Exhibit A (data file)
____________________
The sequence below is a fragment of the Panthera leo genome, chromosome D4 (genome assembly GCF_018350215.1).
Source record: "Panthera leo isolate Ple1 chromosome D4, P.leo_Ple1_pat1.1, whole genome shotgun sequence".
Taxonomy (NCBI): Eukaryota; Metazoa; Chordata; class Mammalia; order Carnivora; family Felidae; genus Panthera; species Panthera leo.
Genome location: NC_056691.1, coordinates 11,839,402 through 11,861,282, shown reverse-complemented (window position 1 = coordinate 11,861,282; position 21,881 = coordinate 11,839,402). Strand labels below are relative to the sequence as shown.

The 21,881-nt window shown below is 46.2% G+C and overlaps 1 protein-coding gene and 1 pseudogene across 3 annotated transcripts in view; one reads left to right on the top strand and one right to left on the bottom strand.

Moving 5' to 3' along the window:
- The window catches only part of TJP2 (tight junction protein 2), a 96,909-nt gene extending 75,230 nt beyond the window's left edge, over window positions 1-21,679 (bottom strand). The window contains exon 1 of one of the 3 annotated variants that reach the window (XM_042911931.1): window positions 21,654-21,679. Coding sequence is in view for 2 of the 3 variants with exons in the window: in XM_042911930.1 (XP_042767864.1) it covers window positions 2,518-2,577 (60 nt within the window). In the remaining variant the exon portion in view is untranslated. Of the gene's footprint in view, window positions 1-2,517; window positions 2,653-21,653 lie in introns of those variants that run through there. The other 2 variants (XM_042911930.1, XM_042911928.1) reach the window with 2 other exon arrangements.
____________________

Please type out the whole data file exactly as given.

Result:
The sequence below is a fragment of the Panthera leo genome, chromosome D4 (genome assembly GCF_018350215.1).
Source record: "Panthera leo isolate Ple1 chromosome D4, P.leo_Ple1_pat1.1, whole genome shotgun sequence".
Taxonomy (NCBI): Eukaryota; Metazoa; Chordata; class Mammalia; order Carnivora; family Felidae; genus Panthera; species Panthera leo.
Genome location: NC_056691.1, coordinates 11,839,402 through 11,861,282, shown reverse-complemented (window position 1 = coordinate 11,861,282; position 21,881 = coordinate 11,839,402). Strand labels below are relative to the sequence as shown.

The 21,881-nt window shown below is 46.2% G+C and overlaps 1 protein-coding gene and 1 pseudogene across 3 annotated transcripts in view; one reads left to right on the top strand and one right to left on the bottom strand.

Moving 5' to 3' along the window:
- The window catches only part of TJP2 (tight junction protein 2), a 96,909-nt gene extending 75,230 nt beyond the window's left edge, over window positions 1-21,679 (bottom strand). The window contains exon 1 of one of the 3 annotated variants that reach the window (XM_042911931.1): window positions 21,654-21,679. Coding sequence is in view for 2 of the 3 variants with exons in the window: in XM_042911930.1 (XP_042767864.1) it covers window positions 2,518-2,577 (60 nt within the window). In the remaining variant the exon portion in view is untranslated. Of the gene's footprint in view, window positions 1-2,517; window positions 2,653-21,653 lie in introns of those variants that run through there. The other 2 variants (XM_042911930.1, XM_042911928.1) reach the window with 2 other exon arrangements.